While Humberside is sometimes considered to be something of a backwater, it has a strong economic base and has been quietly transitioning its economy in recent years. So in this market overview we will look at some of the positive economic and development stories in this part of the east of England.
Background and economy: Humberside, the area flanking the River Humber between Yorkshire and Lincolnshire, hasn’t existed as a single administrative county for some time. Today it is divided up between four local authorities – the City of Kingston upon Hull, the East Riding of Yorkshire, North Lincolnshire and North East Lincolnshire – with the main settlements being Hull, the Grimsby, Immingham and Cleethorpes area, Scunthorpe and the small but economically important town of Goole.
While each local authority in the area now pursues its own economic and development priorities, the entire Humberside area shares a similar economic profile. Many of the old traditional industries here such as shipping, fishing and steelmaking have been in decline for several decades. However, partly as a result of this, low land, labour and infrastructural costs – Invest Humber say the cost of land across the Humber is 30% more competitive than similar UK regions and cities – have made the area increasingly attractive for development and helped to support something of an economic renaissance.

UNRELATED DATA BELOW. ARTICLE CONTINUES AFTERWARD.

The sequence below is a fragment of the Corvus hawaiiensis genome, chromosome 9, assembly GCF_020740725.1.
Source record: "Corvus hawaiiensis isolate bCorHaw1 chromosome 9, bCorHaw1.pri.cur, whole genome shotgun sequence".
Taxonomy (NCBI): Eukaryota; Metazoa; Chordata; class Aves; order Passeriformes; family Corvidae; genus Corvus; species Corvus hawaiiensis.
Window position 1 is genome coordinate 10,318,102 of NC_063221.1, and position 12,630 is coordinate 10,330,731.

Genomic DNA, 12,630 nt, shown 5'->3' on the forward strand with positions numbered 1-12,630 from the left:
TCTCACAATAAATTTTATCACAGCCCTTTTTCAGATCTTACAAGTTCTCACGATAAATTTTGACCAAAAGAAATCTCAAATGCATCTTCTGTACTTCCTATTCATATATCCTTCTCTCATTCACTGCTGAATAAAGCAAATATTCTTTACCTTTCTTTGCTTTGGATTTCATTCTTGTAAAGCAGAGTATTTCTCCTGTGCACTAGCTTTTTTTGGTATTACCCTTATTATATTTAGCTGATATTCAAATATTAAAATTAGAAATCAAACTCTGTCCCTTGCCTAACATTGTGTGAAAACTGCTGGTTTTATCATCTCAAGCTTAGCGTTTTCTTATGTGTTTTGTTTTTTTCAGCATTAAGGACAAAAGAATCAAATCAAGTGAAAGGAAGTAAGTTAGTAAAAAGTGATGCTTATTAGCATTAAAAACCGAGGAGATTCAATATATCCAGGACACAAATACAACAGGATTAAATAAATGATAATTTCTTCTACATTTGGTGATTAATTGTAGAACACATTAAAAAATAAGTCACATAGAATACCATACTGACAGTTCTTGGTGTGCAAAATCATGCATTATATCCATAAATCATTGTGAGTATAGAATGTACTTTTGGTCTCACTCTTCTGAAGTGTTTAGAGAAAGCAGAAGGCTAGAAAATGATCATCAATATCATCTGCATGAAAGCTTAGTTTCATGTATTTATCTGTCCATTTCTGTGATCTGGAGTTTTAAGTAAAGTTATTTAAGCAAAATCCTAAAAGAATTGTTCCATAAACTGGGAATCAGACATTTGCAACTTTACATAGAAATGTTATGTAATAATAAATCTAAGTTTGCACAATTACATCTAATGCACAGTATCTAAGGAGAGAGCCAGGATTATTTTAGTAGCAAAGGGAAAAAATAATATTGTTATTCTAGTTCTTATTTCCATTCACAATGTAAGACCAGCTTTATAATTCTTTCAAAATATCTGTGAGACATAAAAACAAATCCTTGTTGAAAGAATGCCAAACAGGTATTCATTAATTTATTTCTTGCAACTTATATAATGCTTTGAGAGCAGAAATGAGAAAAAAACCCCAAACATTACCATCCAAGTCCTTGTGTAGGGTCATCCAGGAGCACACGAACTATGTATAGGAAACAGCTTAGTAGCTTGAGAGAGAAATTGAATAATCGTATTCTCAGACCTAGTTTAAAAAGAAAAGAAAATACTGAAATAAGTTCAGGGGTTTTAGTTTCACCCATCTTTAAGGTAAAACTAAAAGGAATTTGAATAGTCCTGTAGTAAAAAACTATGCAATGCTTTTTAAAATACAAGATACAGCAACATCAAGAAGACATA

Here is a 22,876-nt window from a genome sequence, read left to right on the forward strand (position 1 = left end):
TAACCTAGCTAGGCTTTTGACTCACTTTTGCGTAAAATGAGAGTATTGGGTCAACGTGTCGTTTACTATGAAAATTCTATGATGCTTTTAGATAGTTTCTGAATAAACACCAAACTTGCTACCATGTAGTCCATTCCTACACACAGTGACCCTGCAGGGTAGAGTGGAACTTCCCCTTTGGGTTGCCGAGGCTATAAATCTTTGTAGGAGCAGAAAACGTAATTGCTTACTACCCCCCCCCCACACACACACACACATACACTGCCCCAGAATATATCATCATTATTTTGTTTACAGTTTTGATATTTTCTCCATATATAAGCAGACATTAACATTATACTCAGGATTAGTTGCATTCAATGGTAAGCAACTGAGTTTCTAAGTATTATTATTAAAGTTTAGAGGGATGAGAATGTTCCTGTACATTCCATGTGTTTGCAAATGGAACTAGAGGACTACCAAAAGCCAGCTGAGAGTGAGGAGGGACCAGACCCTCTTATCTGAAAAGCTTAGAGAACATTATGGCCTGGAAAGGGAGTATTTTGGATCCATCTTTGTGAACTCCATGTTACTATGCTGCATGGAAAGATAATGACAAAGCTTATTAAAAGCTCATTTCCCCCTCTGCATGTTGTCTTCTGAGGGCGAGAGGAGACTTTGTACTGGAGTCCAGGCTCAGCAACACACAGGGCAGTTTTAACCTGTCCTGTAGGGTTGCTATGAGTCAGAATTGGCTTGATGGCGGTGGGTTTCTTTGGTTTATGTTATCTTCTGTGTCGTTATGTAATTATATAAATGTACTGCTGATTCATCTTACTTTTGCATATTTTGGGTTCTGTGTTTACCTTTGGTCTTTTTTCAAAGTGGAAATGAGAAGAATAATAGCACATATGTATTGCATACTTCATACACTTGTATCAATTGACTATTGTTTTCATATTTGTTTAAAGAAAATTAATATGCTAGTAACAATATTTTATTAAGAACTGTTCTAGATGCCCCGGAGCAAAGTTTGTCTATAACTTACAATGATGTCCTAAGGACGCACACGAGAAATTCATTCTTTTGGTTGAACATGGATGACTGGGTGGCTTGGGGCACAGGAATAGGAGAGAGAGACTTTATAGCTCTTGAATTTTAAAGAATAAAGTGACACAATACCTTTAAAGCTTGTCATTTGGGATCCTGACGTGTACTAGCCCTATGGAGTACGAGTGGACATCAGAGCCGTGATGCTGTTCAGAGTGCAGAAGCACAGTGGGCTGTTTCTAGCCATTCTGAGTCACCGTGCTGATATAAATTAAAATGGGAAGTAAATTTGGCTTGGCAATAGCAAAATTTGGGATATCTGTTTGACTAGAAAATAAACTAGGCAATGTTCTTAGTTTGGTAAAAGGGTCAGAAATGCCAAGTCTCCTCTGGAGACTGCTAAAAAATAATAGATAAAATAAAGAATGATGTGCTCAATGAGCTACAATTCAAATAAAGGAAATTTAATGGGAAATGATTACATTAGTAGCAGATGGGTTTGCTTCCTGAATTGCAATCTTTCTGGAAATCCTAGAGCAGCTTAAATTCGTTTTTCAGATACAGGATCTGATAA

Reflecting the perceived need for regeneration here, the Humber area has the largest total area of Enterprise Zones in the UK, with 30 separate sites covering around 1,200 ha. The previous Government announced that it would consider the creation of new freeports in a post-Brexit UK and Hull, Grimsby and Immingham are all contenders.
Key industries today include manufacturing, engineering, food processing, ports and logistics, chemicals and petrochemicals. Humberside is one of the UK’s four main petrochemical clusters, worth an estimated £6bn to the UK economy, and two oil refineries providing 27% of the UK’s refining capacity.